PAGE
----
Govt ironing out lokayukta kinks from lokpal bill
Building the ground to make lokpal a reality in the budget session, the government is willing to remove provisions for creating lokayuktas in states from the lokpal bill to make the proposed law palatable to its key ally, the Trinamool Congress, and the BJP-led Opposition. Varghese K George & Aloke Tikku report. Solution in the worksdelhi Updated: Jan 08, 2012 01:27 IST
Building the ground to make lokpal a reality in the budget session, the government is willing to remove provisions for creating lokayuktas in states from the lokpal bill to make the proposed law palatable to its key ally, the Trinamool Congress, and the BJP-led Opposition.Top government sources said the offer would be placed on the table when negotiators meet the Trinamool at an "appropriate time" ahead of the session. The Congress ally had said the provision was an attack on India’s federal structure, a point repeated by West Bengal chief minister Mamata Banerjee on Saturday.
“It would (now) be a lokpal-only bill as we had originally envisaged,” the government source said. The government had expanded the scope of the law to the states to address Team Anna’s demand, which was also reflected in the three-point sense of the House passed by Parliament in August last year.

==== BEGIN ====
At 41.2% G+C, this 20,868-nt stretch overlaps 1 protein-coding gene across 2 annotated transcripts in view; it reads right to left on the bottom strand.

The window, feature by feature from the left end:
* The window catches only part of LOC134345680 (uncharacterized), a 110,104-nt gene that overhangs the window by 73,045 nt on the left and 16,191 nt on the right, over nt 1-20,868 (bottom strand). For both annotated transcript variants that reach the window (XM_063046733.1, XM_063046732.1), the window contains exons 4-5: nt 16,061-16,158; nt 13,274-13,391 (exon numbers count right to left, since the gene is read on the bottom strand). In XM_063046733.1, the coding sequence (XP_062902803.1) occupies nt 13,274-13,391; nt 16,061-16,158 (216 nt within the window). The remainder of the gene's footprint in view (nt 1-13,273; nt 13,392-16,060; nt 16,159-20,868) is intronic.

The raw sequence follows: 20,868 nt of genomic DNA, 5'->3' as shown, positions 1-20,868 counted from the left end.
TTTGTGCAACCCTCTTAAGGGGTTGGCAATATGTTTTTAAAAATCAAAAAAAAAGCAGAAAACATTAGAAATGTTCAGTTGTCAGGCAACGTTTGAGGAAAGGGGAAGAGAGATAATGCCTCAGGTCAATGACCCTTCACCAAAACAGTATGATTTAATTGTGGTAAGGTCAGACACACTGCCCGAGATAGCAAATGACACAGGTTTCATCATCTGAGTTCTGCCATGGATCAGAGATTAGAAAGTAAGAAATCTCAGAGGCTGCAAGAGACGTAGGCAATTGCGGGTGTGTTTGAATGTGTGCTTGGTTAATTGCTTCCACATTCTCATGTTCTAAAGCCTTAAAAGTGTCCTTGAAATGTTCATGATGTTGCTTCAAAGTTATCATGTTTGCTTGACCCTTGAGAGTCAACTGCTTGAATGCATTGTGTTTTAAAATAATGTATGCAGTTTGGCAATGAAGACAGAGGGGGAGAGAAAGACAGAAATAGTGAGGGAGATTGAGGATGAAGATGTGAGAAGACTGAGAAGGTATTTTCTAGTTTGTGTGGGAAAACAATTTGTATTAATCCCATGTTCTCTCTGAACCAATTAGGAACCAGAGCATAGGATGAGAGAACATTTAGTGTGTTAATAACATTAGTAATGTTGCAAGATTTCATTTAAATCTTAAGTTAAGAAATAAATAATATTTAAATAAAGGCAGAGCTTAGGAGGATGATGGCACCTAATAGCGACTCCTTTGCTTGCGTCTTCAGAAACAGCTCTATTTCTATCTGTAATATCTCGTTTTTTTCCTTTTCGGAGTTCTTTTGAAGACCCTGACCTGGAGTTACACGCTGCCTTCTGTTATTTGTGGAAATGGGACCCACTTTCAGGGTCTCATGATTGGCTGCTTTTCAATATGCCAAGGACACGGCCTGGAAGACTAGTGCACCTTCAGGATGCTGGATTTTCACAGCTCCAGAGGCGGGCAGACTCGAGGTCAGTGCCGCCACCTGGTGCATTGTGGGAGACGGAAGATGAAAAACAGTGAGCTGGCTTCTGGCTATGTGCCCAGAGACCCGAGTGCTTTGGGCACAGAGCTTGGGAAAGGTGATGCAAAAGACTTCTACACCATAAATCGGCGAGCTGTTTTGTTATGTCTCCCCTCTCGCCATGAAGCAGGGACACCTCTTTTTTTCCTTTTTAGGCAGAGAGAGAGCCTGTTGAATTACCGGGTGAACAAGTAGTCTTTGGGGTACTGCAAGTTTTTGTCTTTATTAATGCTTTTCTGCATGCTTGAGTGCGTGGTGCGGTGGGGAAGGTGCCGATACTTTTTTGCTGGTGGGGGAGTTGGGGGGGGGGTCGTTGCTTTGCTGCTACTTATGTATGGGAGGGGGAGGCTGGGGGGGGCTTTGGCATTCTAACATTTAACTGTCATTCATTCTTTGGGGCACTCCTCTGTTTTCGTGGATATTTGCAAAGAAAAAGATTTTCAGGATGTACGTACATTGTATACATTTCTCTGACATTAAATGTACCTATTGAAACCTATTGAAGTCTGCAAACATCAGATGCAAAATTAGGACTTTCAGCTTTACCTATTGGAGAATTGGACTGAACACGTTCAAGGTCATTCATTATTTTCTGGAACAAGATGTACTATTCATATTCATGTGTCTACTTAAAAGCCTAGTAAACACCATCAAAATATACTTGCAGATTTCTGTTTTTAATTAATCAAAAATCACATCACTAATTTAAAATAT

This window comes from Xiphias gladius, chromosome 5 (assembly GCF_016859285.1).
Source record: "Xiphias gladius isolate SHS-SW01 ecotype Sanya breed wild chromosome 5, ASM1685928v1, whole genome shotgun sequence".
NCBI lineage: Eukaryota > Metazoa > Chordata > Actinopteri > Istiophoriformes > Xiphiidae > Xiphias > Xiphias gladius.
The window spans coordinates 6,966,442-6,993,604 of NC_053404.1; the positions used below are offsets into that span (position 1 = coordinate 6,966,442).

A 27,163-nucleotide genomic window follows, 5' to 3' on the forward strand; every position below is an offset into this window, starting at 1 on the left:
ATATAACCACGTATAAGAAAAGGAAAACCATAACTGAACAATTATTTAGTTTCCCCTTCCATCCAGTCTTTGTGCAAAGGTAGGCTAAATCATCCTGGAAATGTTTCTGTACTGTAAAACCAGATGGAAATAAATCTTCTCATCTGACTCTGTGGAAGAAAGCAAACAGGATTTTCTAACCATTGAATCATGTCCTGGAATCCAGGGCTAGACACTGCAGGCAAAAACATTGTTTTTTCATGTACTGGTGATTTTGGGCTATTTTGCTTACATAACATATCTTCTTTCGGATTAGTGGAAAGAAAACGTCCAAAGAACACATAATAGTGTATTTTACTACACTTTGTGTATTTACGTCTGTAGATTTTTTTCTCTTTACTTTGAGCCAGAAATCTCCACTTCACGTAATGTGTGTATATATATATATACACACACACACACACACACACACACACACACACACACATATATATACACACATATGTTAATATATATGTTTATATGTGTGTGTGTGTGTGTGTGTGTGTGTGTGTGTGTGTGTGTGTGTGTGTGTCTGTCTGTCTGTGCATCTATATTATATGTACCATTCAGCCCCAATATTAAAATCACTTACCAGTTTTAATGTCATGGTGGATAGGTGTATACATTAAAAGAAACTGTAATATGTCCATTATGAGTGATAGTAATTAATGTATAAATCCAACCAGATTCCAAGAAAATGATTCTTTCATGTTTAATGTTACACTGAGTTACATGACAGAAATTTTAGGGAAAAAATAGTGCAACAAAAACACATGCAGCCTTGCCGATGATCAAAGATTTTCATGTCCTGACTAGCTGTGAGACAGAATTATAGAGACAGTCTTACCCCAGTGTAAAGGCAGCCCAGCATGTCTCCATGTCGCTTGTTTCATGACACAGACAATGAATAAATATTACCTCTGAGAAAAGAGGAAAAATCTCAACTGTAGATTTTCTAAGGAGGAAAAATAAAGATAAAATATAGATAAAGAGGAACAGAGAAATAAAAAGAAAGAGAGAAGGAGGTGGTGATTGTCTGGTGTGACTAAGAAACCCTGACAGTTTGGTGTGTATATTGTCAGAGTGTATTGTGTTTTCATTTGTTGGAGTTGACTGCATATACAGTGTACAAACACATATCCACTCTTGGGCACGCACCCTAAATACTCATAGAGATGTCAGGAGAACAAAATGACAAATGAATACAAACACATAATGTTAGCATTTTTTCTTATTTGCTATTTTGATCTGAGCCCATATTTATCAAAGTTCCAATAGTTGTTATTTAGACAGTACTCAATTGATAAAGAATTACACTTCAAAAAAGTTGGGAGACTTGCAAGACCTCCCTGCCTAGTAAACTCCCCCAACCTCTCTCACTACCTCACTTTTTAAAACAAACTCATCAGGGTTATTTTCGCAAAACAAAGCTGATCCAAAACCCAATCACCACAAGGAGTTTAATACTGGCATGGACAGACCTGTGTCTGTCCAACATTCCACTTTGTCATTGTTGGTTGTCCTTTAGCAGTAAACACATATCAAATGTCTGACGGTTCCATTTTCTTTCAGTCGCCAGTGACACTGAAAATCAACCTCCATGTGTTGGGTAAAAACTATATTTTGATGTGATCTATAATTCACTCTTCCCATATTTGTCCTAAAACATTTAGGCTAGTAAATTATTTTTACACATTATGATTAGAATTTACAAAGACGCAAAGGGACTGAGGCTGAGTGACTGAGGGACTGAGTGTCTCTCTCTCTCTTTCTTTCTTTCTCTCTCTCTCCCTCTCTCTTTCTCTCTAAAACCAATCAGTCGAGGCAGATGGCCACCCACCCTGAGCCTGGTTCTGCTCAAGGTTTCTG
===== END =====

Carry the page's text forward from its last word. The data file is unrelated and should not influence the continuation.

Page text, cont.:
As the Trinamool, state governments and the BJP stood up to oppose the lokayukta provision, Team Anna put this demand aside and went ahead to hammer the government for bringing in what it called “a weak law”.
The government had made lokayuktas optional for the states before the Lok Sabha passed the lokpal and lokayuktas bill. But the Trinamool refused to back the bill in Rajya Sabha unless the government knocked out the entire chapter on lokayuktas from the bill.
Government leaders expect the informal decision to accept the Trinamool demand to pave the way for passage of the bill in the Rajya Sabha in March-April. The bill, however, will need to go back to the Lok Sabha for its vetting before it comes into force.
Existing lokayuktas who were set up under state laws welcomed the government rethink. “The bill passed by Lok Sabha would have restricted our mandate to only handling complaints about offences under the Prevention of Corruption Act,” a lokayukta in a north Indian state said.